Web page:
Dukes Meadows is a riverside park in Chiswick, London. The land was purchased from the Duke of Devonshire in 1923. A seaside-type promenade and a bandstand were built alongside the riverfront and opened by the Prince Albert, Duke of York (later King George VI) in 1926. In 1998 a group of local people formed the Dukes Meadows Trust to protect the interests of the park.
The land in 1902 consisted of orchards and meadows, with a farmhouse. A plan was made that year to build homes for 40,000 people on the site, in a new town called Burlingwick, but they were never built. In 1914 the Brentford Gas Company introduced a bill in Parliament to build a gasworks over 80 acres of the meadows; Chiswick residents objected to the plan, and the bill was not passed. In 1923 Chiswick Urban District purchased the land to create a park. To finance the purchase, gravel extraction took place from 1924 to 1937; the gravel pits were not restored until after 1948 when they were restored and filled in.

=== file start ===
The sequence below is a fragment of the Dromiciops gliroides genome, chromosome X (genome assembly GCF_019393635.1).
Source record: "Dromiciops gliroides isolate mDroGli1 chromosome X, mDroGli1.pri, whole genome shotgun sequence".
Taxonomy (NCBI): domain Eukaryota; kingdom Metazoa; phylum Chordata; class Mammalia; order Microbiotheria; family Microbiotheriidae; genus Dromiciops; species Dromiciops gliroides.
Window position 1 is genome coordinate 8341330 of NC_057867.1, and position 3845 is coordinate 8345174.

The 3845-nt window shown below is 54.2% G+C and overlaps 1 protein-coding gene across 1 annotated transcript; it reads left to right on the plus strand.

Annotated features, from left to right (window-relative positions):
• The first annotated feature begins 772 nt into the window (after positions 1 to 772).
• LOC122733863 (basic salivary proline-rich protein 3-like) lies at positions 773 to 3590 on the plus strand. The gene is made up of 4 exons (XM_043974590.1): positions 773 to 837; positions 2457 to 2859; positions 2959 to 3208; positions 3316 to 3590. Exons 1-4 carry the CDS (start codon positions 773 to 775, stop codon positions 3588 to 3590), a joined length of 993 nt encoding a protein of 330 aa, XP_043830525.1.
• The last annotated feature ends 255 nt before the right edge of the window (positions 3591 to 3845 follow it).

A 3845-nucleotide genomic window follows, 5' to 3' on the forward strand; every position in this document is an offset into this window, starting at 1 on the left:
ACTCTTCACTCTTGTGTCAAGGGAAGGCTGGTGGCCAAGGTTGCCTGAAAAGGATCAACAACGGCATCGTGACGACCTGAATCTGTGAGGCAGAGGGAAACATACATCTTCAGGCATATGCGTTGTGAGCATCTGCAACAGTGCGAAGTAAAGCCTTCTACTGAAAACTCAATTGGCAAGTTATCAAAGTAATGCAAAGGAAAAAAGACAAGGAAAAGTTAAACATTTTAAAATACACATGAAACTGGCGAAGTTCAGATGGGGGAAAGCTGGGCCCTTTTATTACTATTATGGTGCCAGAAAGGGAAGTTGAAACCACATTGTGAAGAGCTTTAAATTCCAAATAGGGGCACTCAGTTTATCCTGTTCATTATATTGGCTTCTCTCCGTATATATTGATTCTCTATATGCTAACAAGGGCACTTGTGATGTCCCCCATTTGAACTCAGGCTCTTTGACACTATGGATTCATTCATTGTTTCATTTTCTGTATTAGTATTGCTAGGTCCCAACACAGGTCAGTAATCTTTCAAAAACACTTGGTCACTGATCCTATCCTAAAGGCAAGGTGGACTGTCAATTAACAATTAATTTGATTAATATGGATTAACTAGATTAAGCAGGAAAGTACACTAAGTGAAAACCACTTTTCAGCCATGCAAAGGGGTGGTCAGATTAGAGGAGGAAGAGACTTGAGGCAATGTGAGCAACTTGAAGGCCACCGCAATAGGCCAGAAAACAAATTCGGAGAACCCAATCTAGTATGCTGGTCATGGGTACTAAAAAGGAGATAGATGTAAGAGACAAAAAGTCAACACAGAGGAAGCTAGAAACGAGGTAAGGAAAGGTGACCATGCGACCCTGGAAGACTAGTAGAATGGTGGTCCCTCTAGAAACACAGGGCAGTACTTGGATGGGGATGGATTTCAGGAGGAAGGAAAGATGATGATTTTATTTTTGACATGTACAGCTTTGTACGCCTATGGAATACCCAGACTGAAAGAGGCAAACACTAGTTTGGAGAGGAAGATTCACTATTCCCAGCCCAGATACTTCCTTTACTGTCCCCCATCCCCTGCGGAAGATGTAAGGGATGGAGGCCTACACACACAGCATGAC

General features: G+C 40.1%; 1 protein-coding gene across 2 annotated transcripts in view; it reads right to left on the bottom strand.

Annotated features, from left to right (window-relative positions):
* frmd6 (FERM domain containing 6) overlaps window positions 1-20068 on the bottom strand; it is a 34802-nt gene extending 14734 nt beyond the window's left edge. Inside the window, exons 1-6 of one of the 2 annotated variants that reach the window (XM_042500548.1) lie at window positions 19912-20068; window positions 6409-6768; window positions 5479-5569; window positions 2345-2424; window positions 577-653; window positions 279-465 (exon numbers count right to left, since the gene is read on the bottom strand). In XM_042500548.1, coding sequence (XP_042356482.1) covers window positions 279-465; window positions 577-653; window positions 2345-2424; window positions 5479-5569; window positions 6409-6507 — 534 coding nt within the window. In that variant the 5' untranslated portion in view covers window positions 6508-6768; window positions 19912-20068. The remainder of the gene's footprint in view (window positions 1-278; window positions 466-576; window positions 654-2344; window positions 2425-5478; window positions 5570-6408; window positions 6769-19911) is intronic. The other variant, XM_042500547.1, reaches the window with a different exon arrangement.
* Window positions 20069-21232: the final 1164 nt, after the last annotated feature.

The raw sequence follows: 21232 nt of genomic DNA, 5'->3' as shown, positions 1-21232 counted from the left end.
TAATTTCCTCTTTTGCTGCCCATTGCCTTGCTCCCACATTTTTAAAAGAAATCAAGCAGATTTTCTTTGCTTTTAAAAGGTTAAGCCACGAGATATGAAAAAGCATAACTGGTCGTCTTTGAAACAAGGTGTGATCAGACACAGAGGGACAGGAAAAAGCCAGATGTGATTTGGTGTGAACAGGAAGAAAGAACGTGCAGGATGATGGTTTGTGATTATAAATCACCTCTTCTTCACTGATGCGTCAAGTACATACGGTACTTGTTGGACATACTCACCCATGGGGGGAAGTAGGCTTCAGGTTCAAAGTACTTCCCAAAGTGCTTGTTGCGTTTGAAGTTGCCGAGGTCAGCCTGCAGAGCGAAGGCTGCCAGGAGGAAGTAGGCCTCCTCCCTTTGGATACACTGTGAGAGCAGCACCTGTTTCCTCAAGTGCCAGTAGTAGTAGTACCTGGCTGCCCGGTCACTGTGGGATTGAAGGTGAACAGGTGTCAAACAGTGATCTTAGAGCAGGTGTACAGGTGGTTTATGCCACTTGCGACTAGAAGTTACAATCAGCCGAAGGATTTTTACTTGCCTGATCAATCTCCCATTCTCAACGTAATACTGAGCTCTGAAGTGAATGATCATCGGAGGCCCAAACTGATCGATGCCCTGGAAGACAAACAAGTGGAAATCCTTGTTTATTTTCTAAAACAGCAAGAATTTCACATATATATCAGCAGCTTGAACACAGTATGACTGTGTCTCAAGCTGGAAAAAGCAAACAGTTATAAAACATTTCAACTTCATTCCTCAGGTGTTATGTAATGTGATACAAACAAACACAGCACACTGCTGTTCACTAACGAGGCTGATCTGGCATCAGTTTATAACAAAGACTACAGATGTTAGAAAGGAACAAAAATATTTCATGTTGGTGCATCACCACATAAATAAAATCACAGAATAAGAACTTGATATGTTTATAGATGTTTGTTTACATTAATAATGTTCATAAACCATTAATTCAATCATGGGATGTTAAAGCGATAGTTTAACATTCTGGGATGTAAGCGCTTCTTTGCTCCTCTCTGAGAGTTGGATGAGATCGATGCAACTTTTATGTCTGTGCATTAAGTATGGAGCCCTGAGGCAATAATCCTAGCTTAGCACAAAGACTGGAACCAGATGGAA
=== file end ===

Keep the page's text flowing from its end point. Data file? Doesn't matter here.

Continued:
The murder of Elizabeth Figg, whose body was found on 17 June 1959 in the Meadows, is one of the six unsolved killings of the Hammersmith nude murders. At that time, the park had a reputation as a lovers' lane, and prostitutes were known to take their clients there.
Ceramic way marker with map on the Thames path, Duke's Meadows, Chiswick, London. Installed in 2002
- "Parks and open spaces". London Borough of Hounslow. Archived from the original on 18 July 2011. Retrieved 1 July 2011. CS1 maint: discouraged parameter (link)
- "Dukes Meadows Trust". Dukes Meadows Trust. Archived from the original on 25 July 2011. Retrieved 1 July 2011. CS1 maint: discouraged parameter (link)
- "Dukes Meadows: The Threats to its Rural Survival".
- Seabrook, David (2007). Jack of Jumps (2nd ed.). Granta Books. pp. 3–4. ISBN 978-1-86207-928-1.
- "Murdered Woman Identified". The Times (54491). 19 June 1959. p. 12.